Placid Durban pitch damages Proteas' plans

In April 2008 India were one-nil down to South Africa going into the final Test in Kanpur and, as is their right, they asked the Green Park groundsman to prepare a pitch that would suit them very much, indeed.

In April 2008 India were one-nil down to South Africa going into the final Test in Kanpur and, as is their right, they asked the Green Park groundsman to prepare a pitch that would suit them very much, indeed.

With inch-wide cracks on day one South Africa lost the match inside four days and India avoided losing the series. Mahendra Singh Dhoni, in his first Test captaining the side, was so happy with the groundsman that he wrote him a letter of thanks and enclosed 10,000 rupees in cash notes as a gesture of thanks for the bespoke pitch.

One could easily be forgiven for thinking that the Kingsmead pitch was also prepared according to Dhoni's will as it is flat and dry and lacks both grass cover and any of the sharp bounce that used to so trouble visiting teams in Durban. As an Indian journalist muttered an hour into the day's play, "This looks like a flat Ranji Trophy pitch in Jaipur."

South Africans are a hospitable bunch and CSA have buckled to India's demands, so perhaps it is no surprise that the groundsman really seems to have gone out of his way to make the visitors feel at home. The pitch is so dry that Morne Morkel said after the day that when the ball was 13 overs old it looked like it was more like 60 overs old. Jacques Kallis, he of almost 300 Tests wickets, too, didn't look like making a breakthrough in his final Test.

India are sitting pretty at 181 for one after a day where South Africa's bowlers were made to look as venomous as a Brown house snake. Batting first was an easy decision for Dhoni to make when he won a good toss and South Africa laboured with little reward on a typical summer day in Durban, where the combination of high temperatures and humidity were as stifling as any day in the Mumbai summer.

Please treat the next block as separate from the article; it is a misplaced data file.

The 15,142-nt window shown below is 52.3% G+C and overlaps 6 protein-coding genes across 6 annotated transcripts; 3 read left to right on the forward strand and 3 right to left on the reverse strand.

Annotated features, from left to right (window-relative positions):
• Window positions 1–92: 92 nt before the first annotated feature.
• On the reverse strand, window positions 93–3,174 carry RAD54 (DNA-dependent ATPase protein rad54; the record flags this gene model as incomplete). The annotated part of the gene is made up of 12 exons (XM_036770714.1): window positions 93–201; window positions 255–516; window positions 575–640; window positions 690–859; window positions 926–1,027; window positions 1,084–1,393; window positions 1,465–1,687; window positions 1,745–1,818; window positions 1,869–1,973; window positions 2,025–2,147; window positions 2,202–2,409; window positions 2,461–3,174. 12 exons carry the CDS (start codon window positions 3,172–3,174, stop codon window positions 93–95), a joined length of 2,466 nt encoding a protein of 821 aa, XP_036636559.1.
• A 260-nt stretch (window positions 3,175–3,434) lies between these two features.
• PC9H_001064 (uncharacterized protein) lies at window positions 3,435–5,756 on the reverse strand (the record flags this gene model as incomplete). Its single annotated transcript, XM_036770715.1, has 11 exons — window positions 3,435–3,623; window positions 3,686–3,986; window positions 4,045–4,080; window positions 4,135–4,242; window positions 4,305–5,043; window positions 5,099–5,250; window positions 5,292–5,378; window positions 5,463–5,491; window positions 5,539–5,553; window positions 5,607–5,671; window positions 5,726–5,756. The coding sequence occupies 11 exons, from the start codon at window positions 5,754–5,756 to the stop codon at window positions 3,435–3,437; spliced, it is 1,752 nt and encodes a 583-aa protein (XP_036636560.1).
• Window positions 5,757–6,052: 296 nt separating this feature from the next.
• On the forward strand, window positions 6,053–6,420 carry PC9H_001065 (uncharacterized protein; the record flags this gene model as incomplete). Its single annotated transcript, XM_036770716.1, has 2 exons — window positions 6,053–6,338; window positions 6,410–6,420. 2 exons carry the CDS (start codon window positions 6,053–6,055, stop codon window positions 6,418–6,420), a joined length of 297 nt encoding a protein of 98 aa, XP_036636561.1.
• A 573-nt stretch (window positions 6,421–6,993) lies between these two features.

The only respite for the Proteas came when some cloud arrived and the umpires took the players off for light at 15:35 local time. A cameraman told me that they played on in far darker conditions in Johannesburg and the light seemed fine to the naked eye long after the day was officially called off at 17:00 local time.

Murali Vijay (91 not out) and Chateshwar Pujara (58 not out) have both proven their appetite for huge scores and they find themselves in a good position to fill their boots again after they feasted on the generous fare and caused the South African fielders heads to drop. Once again Shikhar Dhawan failed to get beyond a start as Morkel, the only bowler to have caused any real problems, found the edge of his bat. The world's two best bowlers – Vernon Philander and Dale Steyn – were made to look like medium-pacers as Vijay and Pujara helped themselves to boundaries whenever they fancied.

The flat pitch only serves to justify the public's conception that South Africa's management is too conservative. The public was livid after the Proteas did not go for the win in the final overs at the Wanderers and the preparation of this pitch can only be described as a negative move in a match that South Africa should be very hungry to win – it's as if not losing is far more important than winning for the side that has not lost a series for nearly four years.

South Africa have a far superior quick-bowling attack and the fact that the groundsman did not produce a result pitch is inexcusable. One could see the logic in not going for the win at the Wanderers but preparing a road at Kingsmead when there is a series to be won is just plain bonkers.

There were some beautiful shots on display but for much of the crowd the most exciting part of day was when a fan managed to get Dale Steyn and then Morkel to sign his blow-up doll on the boundary. Rain is forecast at the weekend and it is hard to see how either side will take 20 wickets in this Test match.

A good crowd may have showed up but I don't expect the same on Friday. As the groundsman, Wilson Ngobese, told me when I bumped into him toward the end of the day's play, "You can't please everybody."

I then asked Ngobese if he had been asked to roll a smooth road so that Kallis might cash in in his final Test. My question was answered with a good laugh and a "maybe".

<b>Nick Sadleir</b>